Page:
This is a plain major F with 6 and 9 (major) added for some color. You can consider the 6 and 9 as optional, this symbol will sometimes appear when 6 or 9 is in the melody or when there is some nice voice leading possible (or characteristic to the piece) in the context. --- update and clarification (after some additional comments) When chords get jazzy, ...


2

From this http://scholarship.claremont.edu/cgi/viewcontent.cgi?article=1083&context=ppr it seems like JS did include some figuring but not everywhere. Of course, the solo stuff, things like the Italian Concerto or the Goldbergs wouldn't need figuring.


2

The numbering stems from the way in which you count from the lowest note up. Lets take those examples you mention. It is good to understand the reasoning behind it so as it not to become a memory exercise. F major's dominant seventh chord (ie. C7) in root position. Now let us count from the bottom note. It is C then the next note is E. That is a third. ...


2

It might seem like you'd weaken the effect of the entrance in m. 5, but that's somewhat of a "presentist" viewpoint. Bach didn't seem to think it would weaken it (because that's how he wrote it), and the countless performers who have recorded it don't seem to think it did, either. One reason might be because of the rhythmic activity: since m. 5 is the first ...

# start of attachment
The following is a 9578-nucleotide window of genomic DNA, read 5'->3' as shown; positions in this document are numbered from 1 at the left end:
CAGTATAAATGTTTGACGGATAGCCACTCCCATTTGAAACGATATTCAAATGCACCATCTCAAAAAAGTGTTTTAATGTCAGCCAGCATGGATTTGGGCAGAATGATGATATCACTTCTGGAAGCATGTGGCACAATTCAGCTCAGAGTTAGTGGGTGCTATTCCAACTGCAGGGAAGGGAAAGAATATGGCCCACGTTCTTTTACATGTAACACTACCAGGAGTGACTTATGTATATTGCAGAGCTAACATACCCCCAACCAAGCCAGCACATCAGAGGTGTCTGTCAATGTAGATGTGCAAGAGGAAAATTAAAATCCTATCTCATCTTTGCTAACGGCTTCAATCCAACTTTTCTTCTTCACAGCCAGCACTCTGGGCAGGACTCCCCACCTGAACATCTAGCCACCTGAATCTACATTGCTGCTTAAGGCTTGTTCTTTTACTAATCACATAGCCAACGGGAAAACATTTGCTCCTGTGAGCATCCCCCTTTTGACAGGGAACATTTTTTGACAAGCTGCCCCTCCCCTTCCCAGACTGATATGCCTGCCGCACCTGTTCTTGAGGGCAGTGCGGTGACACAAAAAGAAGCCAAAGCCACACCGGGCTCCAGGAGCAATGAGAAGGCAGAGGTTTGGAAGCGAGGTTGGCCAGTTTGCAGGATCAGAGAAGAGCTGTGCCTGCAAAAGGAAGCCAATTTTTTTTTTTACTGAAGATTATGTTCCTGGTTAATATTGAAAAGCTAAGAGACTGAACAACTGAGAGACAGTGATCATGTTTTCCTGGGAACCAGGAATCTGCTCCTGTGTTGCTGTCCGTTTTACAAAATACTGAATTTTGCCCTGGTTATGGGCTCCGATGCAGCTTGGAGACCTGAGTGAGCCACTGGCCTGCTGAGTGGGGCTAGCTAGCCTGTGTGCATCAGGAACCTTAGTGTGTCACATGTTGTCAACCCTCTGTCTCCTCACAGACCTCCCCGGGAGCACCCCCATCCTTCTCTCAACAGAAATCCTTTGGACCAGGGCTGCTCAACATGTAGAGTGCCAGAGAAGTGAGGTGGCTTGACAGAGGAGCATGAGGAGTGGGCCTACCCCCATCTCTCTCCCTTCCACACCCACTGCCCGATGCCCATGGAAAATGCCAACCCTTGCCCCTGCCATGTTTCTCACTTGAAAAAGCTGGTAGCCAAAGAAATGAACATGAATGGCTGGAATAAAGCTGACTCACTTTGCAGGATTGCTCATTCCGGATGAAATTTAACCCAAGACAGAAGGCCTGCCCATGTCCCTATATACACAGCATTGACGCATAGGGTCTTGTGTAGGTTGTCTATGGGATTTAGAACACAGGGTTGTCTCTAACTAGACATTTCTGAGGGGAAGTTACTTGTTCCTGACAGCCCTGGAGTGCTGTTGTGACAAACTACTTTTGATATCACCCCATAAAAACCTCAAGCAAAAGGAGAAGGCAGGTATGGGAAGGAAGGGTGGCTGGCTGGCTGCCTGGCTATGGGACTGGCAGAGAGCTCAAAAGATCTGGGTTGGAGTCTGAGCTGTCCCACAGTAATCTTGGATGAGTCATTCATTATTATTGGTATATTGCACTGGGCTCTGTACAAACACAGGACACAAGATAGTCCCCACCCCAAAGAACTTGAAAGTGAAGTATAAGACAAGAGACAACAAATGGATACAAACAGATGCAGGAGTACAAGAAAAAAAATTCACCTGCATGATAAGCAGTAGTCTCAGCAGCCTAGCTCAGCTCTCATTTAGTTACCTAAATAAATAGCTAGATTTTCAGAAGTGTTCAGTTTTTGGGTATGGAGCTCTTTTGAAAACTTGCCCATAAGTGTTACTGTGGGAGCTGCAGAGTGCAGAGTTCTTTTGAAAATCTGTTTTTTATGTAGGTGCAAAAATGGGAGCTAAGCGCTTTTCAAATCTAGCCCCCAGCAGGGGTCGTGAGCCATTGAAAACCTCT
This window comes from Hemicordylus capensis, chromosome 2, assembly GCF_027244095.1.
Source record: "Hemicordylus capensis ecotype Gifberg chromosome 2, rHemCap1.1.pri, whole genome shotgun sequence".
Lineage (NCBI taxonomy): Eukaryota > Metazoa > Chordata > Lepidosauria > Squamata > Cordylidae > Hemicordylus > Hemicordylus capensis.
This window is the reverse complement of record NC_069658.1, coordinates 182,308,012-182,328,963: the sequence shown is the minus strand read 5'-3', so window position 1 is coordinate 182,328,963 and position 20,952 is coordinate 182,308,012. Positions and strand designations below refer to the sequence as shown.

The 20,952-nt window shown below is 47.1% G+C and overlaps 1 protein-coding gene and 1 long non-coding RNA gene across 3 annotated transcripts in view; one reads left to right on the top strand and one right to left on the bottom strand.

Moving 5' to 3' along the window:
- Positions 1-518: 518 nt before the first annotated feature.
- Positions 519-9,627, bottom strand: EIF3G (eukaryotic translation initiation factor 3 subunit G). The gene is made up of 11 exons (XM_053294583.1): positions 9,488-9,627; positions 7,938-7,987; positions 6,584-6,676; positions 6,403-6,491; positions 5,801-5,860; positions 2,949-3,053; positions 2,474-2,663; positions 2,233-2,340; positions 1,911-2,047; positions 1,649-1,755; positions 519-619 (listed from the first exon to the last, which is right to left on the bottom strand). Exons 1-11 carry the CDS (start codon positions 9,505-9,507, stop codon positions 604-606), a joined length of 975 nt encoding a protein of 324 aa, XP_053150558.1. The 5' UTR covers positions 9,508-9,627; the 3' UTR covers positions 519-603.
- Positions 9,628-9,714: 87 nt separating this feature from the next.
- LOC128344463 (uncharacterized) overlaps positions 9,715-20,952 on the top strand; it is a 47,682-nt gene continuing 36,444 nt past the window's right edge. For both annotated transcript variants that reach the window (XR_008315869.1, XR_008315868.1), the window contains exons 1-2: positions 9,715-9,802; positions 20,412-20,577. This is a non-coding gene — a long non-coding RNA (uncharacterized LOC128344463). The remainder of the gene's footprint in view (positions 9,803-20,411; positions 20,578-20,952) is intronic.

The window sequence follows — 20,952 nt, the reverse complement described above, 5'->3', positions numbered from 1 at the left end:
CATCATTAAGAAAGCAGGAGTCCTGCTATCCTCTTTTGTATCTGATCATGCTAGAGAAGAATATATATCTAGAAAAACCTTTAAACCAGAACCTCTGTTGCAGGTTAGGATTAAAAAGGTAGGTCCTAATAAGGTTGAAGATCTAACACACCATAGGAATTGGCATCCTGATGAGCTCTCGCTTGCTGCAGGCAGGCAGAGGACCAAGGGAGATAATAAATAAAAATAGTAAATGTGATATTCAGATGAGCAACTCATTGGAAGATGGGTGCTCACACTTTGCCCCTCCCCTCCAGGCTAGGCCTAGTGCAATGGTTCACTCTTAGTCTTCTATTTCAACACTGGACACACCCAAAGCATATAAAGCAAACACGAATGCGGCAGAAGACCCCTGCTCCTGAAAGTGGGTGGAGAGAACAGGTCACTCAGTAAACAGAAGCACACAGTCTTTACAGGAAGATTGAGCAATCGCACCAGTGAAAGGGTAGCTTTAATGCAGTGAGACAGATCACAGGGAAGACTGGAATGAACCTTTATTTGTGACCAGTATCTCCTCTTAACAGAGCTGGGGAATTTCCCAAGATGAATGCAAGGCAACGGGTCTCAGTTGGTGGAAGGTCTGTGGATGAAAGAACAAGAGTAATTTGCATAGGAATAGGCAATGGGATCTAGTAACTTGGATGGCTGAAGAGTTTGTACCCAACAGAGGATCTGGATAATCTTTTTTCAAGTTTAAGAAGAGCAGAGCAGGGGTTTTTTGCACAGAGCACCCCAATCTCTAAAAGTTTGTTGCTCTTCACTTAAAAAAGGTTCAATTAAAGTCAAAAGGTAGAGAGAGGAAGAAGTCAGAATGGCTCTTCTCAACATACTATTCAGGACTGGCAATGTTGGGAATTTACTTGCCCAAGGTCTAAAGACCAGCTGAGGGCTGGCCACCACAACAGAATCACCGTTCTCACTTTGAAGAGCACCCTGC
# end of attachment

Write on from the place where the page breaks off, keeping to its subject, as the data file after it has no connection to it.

2

The tie is irrelevant to understanding the notation. If you have a figure part way through the duration of a long note, you play the new chord but you don't repeat the bass note. That is very a common notation - for example 64 53 figures over the dominant at a cadence. The only reason for the tie is that modern notation conventions don't have any other ...


2

Your first guesses are correct: you hold the C in the bass between measure 1 and 2, and from measure 2 to measure 3, the C in the bass is held over, and the chord remains the same, C, F, Ab. Btw- "Es" in English is "Eb".


2

Your chord analysis is good. Here's my version, which is fundamentally the same. The common chord you refer to is an applied dominant, labeled V/v (read: "five of (minor) five") X: 1 T: Anime Theme Analysis M: 4/4 L: 1/4 K: Gmin V:RH V:LH clef=bass [V:RH]"g min:" y [B,E]4 | [CF]4 | [B,E]4 | [A,D]4 | [^C=E]4 | [FA]2 [DB]2 | [EC']2 [^C']2 | ...